George Munson, the Browns' Secretary, returned from the Pacific Coast yesterday morning. Mr. Munson combined pleasure with business, and made the trip his wedding tour. He was asked last night in regard to the feelings of Foutz, Bushong and Welch at leaving St. Louis. He declared that all regretted leaving here where they had helped win so many championships, although each would receive quite an advance in salary. Comiskey is very sore over the release of his men and thinks it rather hard that he should be compelled to fight with raw material next season. Bushong will soon leave the coast to come to St. Louis and sell the house which he owns. He will then take up a permanent residence in Brooklyn.
-St. Louis Globe-Democrat, December 6, 1887
This report of Comiskey's take on the sales is rather significant. My understanding, which I think is based on G.W. Axelson's book, was that Comiskey believed that some of the players were causing problems in the clubhouse and that their egos were getting out of control. Therefore, he was supportive of the moves. He absolutely did not say anything negative about the moves in the book. However, based on Munson's observations, Comiskey was not at all happy with the moves.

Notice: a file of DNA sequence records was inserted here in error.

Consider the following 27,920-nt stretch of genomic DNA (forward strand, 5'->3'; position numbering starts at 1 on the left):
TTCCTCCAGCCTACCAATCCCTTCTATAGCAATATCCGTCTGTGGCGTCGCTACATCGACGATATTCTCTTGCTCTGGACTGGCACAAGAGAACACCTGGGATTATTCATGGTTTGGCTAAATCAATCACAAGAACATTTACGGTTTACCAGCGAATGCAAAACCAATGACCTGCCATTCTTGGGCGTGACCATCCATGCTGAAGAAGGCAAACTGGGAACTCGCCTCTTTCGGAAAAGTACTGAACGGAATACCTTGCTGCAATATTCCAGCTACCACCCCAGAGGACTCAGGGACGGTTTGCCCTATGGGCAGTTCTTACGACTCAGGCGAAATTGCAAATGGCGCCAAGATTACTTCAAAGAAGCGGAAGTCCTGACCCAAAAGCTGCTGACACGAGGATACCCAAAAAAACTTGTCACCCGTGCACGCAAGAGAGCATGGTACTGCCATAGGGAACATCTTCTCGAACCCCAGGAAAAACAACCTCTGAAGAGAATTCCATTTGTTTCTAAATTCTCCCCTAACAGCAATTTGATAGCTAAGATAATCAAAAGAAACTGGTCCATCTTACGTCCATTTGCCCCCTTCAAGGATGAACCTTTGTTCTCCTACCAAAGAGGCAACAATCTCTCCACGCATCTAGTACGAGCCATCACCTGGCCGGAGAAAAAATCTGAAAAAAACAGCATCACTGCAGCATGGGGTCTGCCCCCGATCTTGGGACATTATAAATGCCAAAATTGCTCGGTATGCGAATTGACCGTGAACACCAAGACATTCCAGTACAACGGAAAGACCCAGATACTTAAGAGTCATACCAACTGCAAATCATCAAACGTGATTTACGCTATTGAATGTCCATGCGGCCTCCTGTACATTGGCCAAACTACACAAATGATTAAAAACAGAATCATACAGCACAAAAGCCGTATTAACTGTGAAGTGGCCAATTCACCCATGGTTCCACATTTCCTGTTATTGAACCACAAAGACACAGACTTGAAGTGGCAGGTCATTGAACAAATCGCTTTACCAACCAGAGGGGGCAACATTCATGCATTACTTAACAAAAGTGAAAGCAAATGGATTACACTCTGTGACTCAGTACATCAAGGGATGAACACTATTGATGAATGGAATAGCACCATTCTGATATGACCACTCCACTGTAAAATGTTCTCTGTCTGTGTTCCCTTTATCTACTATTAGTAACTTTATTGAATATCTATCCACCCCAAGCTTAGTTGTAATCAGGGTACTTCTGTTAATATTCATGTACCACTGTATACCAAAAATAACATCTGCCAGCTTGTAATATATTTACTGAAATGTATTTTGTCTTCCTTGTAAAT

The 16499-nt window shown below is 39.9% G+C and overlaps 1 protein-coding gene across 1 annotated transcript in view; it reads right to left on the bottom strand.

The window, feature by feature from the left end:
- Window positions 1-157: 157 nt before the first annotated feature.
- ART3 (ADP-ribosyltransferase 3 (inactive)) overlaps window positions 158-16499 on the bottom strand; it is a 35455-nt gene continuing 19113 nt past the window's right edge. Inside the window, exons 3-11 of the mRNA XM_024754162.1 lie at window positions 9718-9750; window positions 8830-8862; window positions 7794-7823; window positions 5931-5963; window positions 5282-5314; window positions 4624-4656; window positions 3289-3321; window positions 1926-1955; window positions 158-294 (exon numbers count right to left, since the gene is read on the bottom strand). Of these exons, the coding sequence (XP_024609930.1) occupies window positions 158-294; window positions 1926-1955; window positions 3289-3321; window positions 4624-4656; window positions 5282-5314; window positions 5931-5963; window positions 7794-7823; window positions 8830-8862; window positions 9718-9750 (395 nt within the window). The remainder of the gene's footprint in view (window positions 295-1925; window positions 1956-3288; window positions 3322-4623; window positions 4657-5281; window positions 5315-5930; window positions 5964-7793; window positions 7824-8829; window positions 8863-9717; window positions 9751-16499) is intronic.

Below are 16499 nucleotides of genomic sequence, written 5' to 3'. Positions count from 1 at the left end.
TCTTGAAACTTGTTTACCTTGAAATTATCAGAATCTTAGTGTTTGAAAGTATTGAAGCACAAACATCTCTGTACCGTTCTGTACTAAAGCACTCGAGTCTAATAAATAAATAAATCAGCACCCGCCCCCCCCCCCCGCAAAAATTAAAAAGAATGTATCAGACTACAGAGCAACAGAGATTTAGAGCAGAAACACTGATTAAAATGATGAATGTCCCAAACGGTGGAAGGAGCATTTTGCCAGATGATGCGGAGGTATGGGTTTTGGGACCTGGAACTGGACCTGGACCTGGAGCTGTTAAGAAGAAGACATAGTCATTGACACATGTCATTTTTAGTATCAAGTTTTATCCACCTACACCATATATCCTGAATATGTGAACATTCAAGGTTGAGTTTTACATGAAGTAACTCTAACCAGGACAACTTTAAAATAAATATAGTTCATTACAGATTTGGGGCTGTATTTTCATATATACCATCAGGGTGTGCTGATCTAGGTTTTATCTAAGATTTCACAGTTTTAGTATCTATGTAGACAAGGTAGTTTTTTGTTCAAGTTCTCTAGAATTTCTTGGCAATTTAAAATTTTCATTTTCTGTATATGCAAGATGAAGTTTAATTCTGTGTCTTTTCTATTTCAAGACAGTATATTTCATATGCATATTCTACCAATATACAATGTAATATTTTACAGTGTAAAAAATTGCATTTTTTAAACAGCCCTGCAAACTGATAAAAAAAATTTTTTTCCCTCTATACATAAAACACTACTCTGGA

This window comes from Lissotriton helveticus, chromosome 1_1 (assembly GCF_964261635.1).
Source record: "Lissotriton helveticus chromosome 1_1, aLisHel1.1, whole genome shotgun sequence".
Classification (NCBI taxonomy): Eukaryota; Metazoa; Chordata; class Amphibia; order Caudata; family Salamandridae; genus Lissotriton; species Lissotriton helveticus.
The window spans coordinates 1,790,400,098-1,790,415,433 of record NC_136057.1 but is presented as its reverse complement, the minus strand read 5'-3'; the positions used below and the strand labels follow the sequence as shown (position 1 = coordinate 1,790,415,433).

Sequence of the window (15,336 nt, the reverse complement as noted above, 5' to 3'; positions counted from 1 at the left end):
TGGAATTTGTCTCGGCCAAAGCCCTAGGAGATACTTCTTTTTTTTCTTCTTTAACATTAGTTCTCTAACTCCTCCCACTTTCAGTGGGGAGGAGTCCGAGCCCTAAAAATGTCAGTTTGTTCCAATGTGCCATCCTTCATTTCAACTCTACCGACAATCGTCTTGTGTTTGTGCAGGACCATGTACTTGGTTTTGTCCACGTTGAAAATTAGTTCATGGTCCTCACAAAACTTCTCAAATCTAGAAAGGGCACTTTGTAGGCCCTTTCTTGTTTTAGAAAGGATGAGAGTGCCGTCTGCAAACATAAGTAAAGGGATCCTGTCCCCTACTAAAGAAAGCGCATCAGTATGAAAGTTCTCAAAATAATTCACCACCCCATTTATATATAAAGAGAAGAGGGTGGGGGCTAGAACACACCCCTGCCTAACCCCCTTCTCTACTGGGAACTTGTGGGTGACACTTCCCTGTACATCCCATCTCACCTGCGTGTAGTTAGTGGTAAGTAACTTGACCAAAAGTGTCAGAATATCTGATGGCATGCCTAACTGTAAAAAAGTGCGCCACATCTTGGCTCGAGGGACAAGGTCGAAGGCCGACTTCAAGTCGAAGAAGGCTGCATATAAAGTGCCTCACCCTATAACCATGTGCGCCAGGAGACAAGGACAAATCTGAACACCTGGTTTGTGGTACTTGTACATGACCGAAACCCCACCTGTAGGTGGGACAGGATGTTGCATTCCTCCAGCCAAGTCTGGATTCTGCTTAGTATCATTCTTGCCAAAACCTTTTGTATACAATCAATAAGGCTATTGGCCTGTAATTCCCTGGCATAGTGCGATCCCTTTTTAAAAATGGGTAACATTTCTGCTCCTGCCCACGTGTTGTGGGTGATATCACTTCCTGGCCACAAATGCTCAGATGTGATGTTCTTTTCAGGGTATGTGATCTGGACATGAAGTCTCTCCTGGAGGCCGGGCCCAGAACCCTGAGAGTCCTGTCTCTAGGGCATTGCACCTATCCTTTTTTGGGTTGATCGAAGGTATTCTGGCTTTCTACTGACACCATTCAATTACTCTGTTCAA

The other thing that should be noted here is that Comiskey had no hand in the moves. It's largely assumed that Comiskey was the baseball brains behind the Browns' operation and while I'm sure he had some input and his opinion was valued, it's obvious that Von der Ahe ran the club. This is a point that I've made numerous times but it never hurts to beat a dead horse a bit more.